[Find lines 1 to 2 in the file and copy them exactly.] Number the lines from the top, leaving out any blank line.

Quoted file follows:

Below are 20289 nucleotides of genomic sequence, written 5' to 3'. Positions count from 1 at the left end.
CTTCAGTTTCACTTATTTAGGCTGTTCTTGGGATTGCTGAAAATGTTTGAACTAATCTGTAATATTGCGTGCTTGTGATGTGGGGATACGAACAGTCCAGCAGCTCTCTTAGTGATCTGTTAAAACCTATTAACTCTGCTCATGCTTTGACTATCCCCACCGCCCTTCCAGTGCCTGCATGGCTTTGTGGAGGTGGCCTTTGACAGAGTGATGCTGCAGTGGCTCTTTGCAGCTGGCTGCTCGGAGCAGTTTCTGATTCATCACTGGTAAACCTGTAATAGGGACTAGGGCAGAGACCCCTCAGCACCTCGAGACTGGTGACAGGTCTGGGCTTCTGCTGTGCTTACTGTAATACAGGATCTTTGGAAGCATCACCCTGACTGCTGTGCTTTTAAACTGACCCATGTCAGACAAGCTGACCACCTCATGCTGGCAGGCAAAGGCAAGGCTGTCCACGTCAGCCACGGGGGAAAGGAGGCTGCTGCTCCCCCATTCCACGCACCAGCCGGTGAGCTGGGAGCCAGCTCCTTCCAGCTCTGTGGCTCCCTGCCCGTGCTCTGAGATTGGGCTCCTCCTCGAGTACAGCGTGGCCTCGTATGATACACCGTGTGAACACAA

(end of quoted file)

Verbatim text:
Below are 20289 nucleotides of genomic sequence, written 5' to 3'. Positions count from 1 at the left end.
CTTCAGTTTCACTTATTTAGGCTGTTCTTGGGATTGCTGAAAATGTTTGAACTAATCTGTAATATTGCGTGCTTGTGATGTGGGGATACGAACAGTCCAGCAGCTCTCTTAGTGATCTGTTAAAACCTATTAACTCTGCTCATGCTTTGACTATCCCCACCGCCCTTCCAGTGCCTGCATGGCTTTGTGGAGGTGGCCTTTGACAGAGTGATGCTGCAGTGGCTCTTTGCAGCTGGCTGCTCGGAGCAGTTTCTGATTCATCACTGGTAAACCTGTAATAGGGACTAGGGCAGAGACCCCTCAGCACCTCGAGACTGGTGACAGGTCTGGGCTTCTGCTGTGCTTACTGTAATACAGGATCTTTGGAAGCATCACCCTGACTGCTGTGCTTTTAAACTGACCCATGTCAGACAAGCTGACCACCTCATGCTGGCAGGCAAAGGCAAGGCTGTCCACGTCAGCCACGGGGGAAAGGAGGCTGCTGCTCCCCCATTCCACGCACCAGCCGGTGAGCTGGGAGCCAGCTCCTTCCAGCTCTGTGGCTCCCTGCCCGTGCTCTGAGATTGGGCTCCTCCTCGAGTACAGCGTGGCCTCGTATGATACACCGTGTGAACACAA